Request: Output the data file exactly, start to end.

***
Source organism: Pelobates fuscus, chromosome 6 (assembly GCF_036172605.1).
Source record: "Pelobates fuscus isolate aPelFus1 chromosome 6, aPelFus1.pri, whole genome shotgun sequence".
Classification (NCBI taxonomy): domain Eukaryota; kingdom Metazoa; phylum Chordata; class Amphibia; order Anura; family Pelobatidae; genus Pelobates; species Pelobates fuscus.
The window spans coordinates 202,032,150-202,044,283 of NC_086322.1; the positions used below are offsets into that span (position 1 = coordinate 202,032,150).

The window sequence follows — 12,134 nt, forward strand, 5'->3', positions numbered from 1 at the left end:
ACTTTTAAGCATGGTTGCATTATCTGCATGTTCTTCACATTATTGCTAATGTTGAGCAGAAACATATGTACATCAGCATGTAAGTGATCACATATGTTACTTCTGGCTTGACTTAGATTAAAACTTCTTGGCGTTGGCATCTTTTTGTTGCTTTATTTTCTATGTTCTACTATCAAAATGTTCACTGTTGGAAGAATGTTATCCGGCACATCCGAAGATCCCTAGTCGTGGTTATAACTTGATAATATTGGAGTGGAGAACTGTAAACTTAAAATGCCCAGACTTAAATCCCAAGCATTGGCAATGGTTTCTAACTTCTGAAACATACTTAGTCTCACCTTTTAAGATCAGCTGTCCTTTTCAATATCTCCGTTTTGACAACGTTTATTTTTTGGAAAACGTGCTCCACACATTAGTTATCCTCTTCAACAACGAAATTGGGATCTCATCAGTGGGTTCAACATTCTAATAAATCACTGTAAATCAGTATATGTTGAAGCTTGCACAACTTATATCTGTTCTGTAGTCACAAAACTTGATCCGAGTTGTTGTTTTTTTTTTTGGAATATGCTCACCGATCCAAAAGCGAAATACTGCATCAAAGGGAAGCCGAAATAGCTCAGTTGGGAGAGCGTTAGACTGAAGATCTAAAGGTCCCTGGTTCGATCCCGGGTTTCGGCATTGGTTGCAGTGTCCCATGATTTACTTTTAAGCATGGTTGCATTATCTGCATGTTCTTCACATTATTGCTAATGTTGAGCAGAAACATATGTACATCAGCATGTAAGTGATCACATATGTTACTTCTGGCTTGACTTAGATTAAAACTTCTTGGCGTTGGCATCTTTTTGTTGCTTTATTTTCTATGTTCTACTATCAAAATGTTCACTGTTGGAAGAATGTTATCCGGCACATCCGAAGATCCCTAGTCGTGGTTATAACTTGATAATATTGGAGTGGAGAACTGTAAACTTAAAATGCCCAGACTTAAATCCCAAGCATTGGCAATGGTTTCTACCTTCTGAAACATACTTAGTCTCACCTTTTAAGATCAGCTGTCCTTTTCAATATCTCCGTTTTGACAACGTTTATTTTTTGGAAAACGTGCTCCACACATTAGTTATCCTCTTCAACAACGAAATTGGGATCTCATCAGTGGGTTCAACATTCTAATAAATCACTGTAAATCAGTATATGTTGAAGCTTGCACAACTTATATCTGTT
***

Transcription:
Source organism: Pelobates fuscus, chromosome 6 (assembly GCF_036172605.1).
Source record: "Pelobates fuscus isolate aPelFus1 chromosome 6, aPelFus1.pri, whole genome shotgun sequence".
Classification (NCBI taxonomy): domain Eukaryota; kingdom Metazoa; phylum Chordata; class Amphibia; order Anura; family Pelobatidae; genus Pelobates; species Pelobates fuscus.
The window spans coordinates 202,032,150-202,044,283 of NC_086322.1; the positions used below are offsets into that span (position 1 = coordinate 202,032,150).

The window sequence follows — 12,134 nt, forward strand, 5'->3', positions numbered from 1 at the left end:
ACTTTTAAGCATGGTTGCATTATCTGCATGTTCTTCACATTATTGCTAATGTTGAGCAGAAACATATGTACATCAGCATGTAAGTGATCACATATGTTACTTCTGGCTTGACTTAGATTAAAACTTCTTGGCGTTGGCATCTTTTTGTTGCTTTATTTTCTATGTTCTACTATCAAAATGTTCACTGTTGGAAGAATGTTATCCGGCACATCCGAAGATCCCTAGTCGTGGTTATAACTTGATAATATTGGAGTGGAGAACTGTAAACTTAAAATGCCCAGACTTAAATCCCAAGCATTGGCAATGGTTTCTAACTTCTGAAACATACTTAGTCTCACCTTTTAAGATCAGCTGTCCTTTTCAATATCTCCGTTTTGACAACGTTTATTTTTTGGAAAACGTGCTCCACACATTAGTTATCCTCTTCAACAACGAAATTGGGATCTCATCAGTGGGTTCAACATTCTAATAAATCACTGTAAATCAGTATATGTTGAAGCTTGCACAACTTATATCTGTTCTGTAGTCACAAAACTTGATCCGAGTTGTTGTTTTTTTTTTTGGAATATGCTCACCGATCCAAAAGCGAAATACTGCATCAAAGGGAAGCCGAAATAGCTCAGTTGGGAGAGCGTTAGACTGAAGATCTAAAGGTCCCTGGTTCGATCCCGGGTTTCGGCATTGGTTGCAGTGTCCCATGATTTACTTTTAAGCATGGTTGCATTATCTGCATGTTCTTCACATTATTGCTAATGTTGAGCAGAAACATATGTACATCAGCATGTAAGTGATCACATATGTTACTTCTGGCTTGACTTAGATTAAAACTTCTTGGCGTTGGCATCTTTTTGTTGCTTTATTTTCTATGTTCTACTATCAAAATGTTCACTGTTGGAAGAATGTTATCCGGCACATCCGAAGATCCCTAGTCGTGGTTATAACTTGATAATATTGGAGTGGAGAACTGTAAACTTAAAATGCCCAGACTTAAATCCCAAGCATTGGCAATGGTTTCTACCTTCTGAAACATACTTAGTCTCACCTTTTAAGATCAGCTGTCCTTTTCAATATCTCCGTTTTGACAACGTTTATTTTTTGGAAAACGTGCTCCACACATTAGTTATCCTCTTCAACAACGAAATTGGGATCTCATCAGTGGGTTCAACATTCTAATAAATCACTGTAAATCAGTATATGTTGAAGCTTGCACAACTTATATCTGTT